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Phenom - The fastest “Point and Shoot” Desktop Scanning Electron Microscope (SEM)

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Forensic applications with Phenom

Phenom Desktop Scanning Electron MicroscopeEvery forensic laboratory contains a number of optical and digital microscopes. This is one of the primary requirements when setting up a forensic laboratory to perform routine imaging tasks. In general, these optical devices are robust and easy to operate. However the demand for magnifications beyond the optical range (>1000x) is increasing as the features of interest become smaller. Scanning Electron Microscopy (SEM) can go beyond the optical scale with very high magnifications and depth of focus. Another advantage of SEM is the possibility to perform elemental analysis of microstructures. Combined with electron imaging, X-ray analysis is a very powerful tool for understanding the composition and structure of materials.

The Phenom desktop SEM combines the best of the optical and electron optical world. The Phenom provides useful images up to 45 000x magnification with high depth of focus. It is as easy to use as a typical laboratory-grade optical microscope and is therefore accessible for any forensic examiner in the lab.

The use of SEM in the forensic market can be of great value. The diversity of samples and applications is broad. The Phenom can investigate the majority of these samples. Some of the key applications are listed below.


Crime scene investigations

If a crime scene contains microscopic samples like hair, diatoms, pollen, these can be easily identified with electron microscopes.

Diatoms and pollen analysis can be useful in forensic science by helping identify the provenance of individuals, clothing or materials recovered from investigation sites. When identifying criminal suspects and victims or when associating them with a specific location, forensics hair analysis can be of crucial value in a criminal investigation. Hairs can be transferred during physical contact; their presence can associate a suspect to a victim or a suspect/victim to a crime scene. Comparison of the microscopic characteristics of questioned hairs to known hair samples helps determine whether a transfer may have occurred.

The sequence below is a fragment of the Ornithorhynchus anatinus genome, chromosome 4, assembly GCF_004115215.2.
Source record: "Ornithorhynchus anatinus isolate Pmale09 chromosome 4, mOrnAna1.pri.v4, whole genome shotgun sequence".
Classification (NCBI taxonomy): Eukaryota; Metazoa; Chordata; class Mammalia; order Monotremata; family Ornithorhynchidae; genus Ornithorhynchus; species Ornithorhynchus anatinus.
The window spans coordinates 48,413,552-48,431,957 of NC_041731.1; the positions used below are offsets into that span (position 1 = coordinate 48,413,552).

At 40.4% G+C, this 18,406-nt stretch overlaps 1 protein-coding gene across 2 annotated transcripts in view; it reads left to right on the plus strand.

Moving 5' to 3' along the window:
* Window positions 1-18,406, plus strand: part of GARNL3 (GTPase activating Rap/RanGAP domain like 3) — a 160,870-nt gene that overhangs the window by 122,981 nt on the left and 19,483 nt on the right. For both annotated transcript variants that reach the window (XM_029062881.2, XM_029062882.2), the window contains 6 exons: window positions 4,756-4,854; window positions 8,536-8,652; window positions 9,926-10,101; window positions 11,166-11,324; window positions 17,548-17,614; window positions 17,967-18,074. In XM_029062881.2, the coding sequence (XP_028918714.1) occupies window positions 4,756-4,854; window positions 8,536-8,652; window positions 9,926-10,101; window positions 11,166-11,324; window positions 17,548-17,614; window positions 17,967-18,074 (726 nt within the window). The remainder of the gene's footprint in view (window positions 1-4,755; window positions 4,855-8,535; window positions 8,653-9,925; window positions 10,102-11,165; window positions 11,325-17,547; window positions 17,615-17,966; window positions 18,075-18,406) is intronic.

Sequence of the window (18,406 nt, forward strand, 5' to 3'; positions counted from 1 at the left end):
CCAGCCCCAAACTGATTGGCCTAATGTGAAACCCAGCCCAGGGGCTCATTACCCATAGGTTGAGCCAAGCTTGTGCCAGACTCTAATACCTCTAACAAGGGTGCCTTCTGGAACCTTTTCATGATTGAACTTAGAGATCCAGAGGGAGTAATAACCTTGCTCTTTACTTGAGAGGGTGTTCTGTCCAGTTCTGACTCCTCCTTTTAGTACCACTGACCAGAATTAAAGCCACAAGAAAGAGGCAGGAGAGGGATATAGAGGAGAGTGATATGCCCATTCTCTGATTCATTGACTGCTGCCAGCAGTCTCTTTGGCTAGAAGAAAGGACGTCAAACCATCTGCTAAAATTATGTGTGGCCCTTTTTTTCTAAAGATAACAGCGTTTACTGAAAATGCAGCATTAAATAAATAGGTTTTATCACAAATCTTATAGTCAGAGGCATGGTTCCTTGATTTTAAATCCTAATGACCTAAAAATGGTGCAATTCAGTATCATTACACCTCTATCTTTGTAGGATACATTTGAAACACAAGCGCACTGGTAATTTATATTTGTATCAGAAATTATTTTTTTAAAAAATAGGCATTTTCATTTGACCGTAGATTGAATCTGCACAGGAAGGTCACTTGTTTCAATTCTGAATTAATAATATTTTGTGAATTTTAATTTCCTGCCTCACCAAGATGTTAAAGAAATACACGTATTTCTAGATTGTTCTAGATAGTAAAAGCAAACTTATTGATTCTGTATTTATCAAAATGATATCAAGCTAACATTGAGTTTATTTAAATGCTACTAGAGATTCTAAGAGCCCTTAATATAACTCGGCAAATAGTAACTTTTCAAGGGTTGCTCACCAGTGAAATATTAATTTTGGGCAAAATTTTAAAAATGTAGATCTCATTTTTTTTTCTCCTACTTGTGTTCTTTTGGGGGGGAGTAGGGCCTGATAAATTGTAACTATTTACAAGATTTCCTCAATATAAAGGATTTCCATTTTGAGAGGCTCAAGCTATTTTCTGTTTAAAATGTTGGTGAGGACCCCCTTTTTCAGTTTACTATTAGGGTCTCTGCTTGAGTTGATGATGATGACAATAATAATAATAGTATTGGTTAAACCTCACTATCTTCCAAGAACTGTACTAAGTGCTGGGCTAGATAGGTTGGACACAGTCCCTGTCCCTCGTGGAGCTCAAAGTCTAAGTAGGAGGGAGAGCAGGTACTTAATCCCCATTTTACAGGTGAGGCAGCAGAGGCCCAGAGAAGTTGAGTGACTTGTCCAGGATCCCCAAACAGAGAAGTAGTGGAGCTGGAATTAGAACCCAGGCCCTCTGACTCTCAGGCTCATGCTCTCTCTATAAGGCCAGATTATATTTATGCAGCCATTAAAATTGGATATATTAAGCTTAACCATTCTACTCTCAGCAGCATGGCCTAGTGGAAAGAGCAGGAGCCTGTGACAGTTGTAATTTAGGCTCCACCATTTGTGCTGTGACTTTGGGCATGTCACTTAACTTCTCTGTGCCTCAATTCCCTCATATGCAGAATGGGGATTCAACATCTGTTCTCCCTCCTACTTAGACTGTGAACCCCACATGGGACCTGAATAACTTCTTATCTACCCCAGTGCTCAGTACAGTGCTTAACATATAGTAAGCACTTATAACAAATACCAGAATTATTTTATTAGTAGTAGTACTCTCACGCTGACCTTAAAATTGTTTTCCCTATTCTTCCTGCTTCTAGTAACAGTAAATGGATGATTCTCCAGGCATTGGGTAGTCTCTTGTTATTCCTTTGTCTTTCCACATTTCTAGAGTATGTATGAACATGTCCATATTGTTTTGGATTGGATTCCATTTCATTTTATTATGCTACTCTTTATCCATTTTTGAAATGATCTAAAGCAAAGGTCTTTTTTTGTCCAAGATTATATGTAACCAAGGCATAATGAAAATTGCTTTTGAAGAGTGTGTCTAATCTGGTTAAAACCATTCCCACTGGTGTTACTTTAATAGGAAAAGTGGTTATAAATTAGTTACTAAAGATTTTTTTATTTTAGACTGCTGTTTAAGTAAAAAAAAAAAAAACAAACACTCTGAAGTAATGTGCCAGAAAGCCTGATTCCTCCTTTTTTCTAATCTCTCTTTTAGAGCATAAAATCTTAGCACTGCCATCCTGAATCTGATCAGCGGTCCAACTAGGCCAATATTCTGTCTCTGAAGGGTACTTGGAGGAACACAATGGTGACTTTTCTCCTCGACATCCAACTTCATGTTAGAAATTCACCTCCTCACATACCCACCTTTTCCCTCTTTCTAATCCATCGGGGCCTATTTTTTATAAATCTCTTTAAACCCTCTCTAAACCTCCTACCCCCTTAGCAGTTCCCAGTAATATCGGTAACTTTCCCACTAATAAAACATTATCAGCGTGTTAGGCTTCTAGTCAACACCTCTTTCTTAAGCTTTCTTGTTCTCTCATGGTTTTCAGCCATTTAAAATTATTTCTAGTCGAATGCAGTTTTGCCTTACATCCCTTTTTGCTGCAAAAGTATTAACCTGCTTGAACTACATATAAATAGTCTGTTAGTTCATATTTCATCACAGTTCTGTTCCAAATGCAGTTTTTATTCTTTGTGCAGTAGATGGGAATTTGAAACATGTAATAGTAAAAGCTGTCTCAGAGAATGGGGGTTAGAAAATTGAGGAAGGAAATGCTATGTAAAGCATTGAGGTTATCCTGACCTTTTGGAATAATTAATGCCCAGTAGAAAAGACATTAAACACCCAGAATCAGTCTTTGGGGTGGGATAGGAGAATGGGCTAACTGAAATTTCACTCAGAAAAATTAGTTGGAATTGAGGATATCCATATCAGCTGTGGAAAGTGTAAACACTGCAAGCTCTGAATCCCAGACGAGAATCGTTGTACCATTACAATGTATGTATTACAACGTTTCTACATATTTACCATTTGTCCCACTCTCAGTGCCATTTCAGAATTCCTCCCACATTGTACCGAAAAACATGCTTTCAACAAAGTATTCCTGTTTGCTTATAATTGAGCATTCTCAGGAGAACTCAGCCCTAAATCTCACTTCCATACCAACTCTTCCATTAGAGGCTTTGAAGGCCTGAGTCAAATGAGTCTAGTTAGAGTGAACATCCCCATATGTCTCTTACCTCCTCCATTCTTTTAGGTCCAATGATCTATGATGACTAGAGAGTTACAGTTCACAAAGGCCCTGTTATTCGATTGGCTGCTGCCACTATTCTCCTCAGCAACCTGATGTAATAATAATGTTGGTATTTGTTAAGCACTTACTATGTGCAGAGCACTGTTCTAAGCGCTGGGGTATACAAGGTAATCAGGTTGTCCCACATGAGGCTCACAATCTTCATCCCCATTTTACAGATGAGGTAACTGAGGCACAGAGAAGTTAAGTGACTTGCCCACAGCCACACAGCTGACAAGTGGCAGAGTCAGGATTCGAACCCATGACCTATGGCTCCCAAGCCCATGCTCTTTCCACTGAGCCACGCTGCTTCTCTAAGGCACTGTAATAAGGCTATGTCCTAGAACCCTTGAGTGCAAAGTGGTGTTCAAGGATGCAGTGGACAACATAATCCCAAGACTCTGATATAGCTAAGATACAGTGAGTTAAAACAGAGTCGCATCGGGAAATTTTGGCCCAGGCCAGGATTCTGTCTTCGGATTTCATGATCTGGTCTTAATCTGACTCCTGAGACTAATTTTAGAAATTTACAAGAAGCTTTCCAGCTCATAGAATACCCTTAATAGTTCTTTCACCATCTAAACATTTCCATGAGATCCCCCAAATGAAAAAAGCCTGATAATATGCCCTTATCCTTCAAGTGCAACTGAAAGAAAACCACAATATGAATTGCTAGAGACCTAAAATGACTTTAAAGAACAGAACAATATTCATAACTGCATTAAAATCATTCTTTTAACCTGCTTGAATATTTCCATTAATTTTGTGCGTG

Gunshot residue (GSR)

GSR is the residue deposited on and around the body of the shooter after a bullet has been fired. Detection of a significant amount of residue, therefore, is a powerful piece of forensic evidence that the particular person was very near to or even holding the gun when it discharged.

Traffic accidents

Scanning electron microscopy is often used in investigating forensic evidence where a traffic incident has resulted in serious injury.
With the Phenom desktop SEM, forensics investigators can easily image a light bulb filament and perform elemental analysis. If a vehicle headlight, rear light or indicator is on at the time of an accident, the lamp filament will be hot and glass particles will melt onto it. Different glass particles can be showed and analyzed with the desktop SEM and used as a proof when investigating causes of accidents.

Phenom-World will be present and the Forensic Europe Expo. Visit us at stand A30 and experience all the possibilities of the Phenom desktop SEM!

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